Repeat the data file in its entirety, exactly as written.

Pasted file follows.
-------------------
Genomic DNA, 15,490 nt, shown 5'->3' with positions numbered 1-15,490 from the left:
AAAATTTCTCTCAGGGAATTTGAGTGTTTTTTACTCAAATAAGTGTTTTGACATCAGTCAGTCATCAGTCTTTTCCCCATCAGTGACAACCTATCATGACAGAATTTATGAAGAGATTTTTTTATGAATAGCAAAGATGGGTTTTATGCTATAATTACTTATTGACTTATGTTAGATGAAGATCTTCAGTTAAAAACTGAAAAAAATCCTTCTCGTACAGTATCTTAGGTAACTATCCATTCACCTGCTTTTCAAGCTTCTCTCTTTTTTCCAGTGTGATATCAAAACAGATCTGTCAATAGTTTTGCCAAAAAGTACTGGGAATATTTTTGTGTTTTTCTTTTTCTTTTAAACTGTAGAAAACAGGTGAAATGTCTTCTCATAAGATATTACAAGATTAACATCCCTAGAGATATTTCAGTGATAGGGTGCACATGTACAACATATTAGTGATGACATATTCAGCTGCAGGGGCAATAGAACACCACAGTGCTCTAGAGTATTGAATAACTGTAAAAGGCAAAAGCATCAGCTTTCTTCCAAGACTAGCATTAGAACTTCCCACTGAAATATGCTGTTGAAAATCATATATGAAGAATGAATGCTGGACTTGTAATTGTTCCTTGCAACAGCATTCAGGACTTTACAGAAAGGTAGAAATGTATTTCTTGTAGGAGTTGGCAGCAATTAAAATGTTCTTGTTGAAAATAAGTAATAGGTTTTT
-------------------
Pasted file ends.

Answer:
Genomic DNA, 15,490 nt, shown 5'->3' with positions numbered 1-15,490 from the left:
AAAATTTCTCTCAGGGAATTTGAGTGTTTTTTACTCAAATAAGTGTTTTGACATCAGTCAGTCATCAGTCTTTTCCCCATCAGTGACAACCTATCATGACAGAATTTATGAAGAGATTTTTTTATGAATAGCAAAGATGGGTTTTATGCTATAATTACTTATTGACTTATGTTAGATGAAGATCTTCAGTTAAAAACTGAAAAAAATCCTTCTCGTACAGTATCTTAGGTAACTATCCATTCACCTGCTTTTCAAGCTTCTCTCTTTTTTCCAGTGTGATATCAAAACAGATCTGTCAATAGTTTTGCCAAAAAGTACTGGGAATATTTTTGTGTTTTTCTTTTTCTTTTAAACTGTAGAAAACAGGTGAAATGTCTTCTCATAAGATATTACAAGATTAACATCCCTAGAGATATTTCAGTGATAGGGTGCACATGTACAACATATTAGTGATGACATATTCAGCTGCAGGGGCAATAGAACACCACAGTGCTCTAGAGTATTGAATAACTGTAAAAGGCAAAAGCATCAGCTTTCTTCCAAGACTAGCATTAGAACTTCCCACTGAAATATGCTGTTGAAAATCATATATGAAGAATGAATGCTGGACTTGTAATTGTTCCTTGCAACAGCATTCAGGACTTTACAGAAAGGTAGAAATGTATTTCTTGTAGGAGTTGGCAGCAATTAAAATGTTCTTGTTGAAAATAAGTAATAGGTTTTT